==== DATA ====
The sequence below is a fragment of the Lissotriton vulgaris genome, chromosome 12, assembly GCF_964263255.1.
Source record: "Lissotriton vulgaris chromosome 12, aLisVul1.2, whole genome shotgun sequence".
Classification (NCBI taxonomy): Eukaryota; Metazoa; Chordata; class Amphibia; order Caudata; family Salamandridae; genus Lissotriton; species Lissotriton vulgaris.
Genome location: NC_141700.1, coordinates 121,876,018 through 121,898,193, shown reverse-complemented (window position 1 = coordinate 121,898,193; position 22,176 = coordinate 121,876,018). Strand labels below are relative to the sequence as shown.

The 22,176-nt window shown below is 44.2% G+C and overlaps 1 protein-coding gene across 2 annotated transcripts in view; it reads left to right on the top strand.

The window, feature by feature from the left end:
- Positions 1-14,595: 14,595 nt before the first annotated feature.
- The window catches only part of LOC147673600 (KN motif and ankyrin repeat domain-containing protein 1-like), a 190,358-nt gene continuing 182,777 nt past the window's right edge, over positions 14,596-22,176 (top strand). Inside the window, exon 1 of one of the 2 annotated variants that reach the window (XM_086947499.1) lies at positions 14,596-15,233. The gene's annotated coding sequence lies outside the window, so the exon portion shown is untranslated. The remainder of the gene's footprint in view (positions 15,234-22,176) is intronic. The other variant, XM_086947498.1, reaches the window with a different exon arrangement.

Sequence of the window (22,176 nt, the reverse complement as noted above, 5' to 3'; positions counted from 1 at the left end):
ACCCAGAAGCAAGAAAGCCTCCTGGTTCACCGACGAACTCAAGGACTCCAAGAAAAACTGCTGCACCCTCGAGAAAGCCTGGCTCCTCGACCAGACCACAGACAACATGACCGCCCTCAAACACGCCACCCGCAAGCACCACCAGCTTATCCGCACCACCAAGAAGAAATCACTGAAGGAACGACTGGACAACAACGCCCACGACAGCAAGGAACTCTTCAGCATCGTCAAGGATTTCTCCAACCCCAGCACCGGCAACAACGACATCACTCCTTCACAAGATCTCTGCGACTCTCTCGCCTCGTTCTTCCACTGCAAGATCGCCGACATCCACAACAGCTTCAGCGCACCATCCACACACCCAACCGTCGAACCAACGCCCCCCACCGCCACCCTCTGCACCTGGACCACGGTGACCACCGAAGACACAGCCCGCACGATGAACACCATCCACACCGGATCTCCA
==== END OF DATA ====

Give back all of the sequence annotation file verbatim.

The sequence below is a fragment of the Lissotriton vulgaris genome, chromosome 12, assembly GCF_964263255.1.
Source record: "Lissotriton vulgaris chromosome 12, aLisVul1.2, whole genome shotgun sequence".
Classification (NCBI taxonomy): Eukaryota; Metazoa; Chordata; class Amphibia; order Caudata; family Salamandridae; genus Lissotriton; species Lissotriton vulgaris.
Genome location: NC_141700.1, coordinates 121,876,018 through 121,898,193, shown reverse-complemented (window position 1 = coordinate 121,898,193; position 22,176 = coordinate 121,876,018). Strand labels below are relative to the sequence as shown.

The 22,176-nt window shown below is 44.2% G+C and overlaps 1 protein-coding gene across 2 annotated transcripts in view; it reads left to right on the top strand.

The window, feature by feature from the left end:
- Positions 1-14,595: 14,595 nt before the first annotated feature.
- The window catches only part of LOC147673600 (KN motif and ankyrin repeat domain-containing protein 1-like), a 190,358-nt gene continuing 182,777 nt past the window's right edge, over positions 14,596-22,176 (top strand). Inside the window, exon 1 of one of the 2 annotated variants that reach the window (XM_086947499.1) lies at positions 14,596-15,233. The gene's annotated coding sequence lies outside the window, so the exon portion shown is untranslated. The remainder of the gene's footprint in view (positions 15,234-22,176) is intronic. The other variant, XM_086947498.1, reaches the window with a different exon arrangement.

Sequence of the window (22,176 nt, the reverse complement as noted above, 5' to 3'; positions counted from 1 at the left end):
ACCCAGAAGCAAGAAAGCCTCCTGGTTCACCGACGAACTCAAGGACTCCAAGAAAAACTGCTGCACCCTCGAGAAAGCCTGGCTCCTCGACCAGACCACAGACAACATGACCGCCCTCAAACACGCCACCCGCAAGCACCACCAGCTTATCCGCACCACCAAGAAGAAATCACTGAAGGAACGACTGGACAACAACGCCCACGACAGCAAGGAACTCTTCAGCATCGTCAAGGATTTCTCCAACCCCAGCACCGGCAACAACGACATCACTCCTTCACAAGATCTCTGCGACTCTCTCGCCTCGTTCTTCCACTGCAAGATCGCCGACATCCACAACAGCTTCAGCGCACCATCCACACACCCAACCGTCGAACCAACGCCCCCCACCGCCACCCTCTGCACCTGGACCACGGTGACCACCGAAGACACAGCCCGCACGATGAACACCATCCACACCGGATCTCCA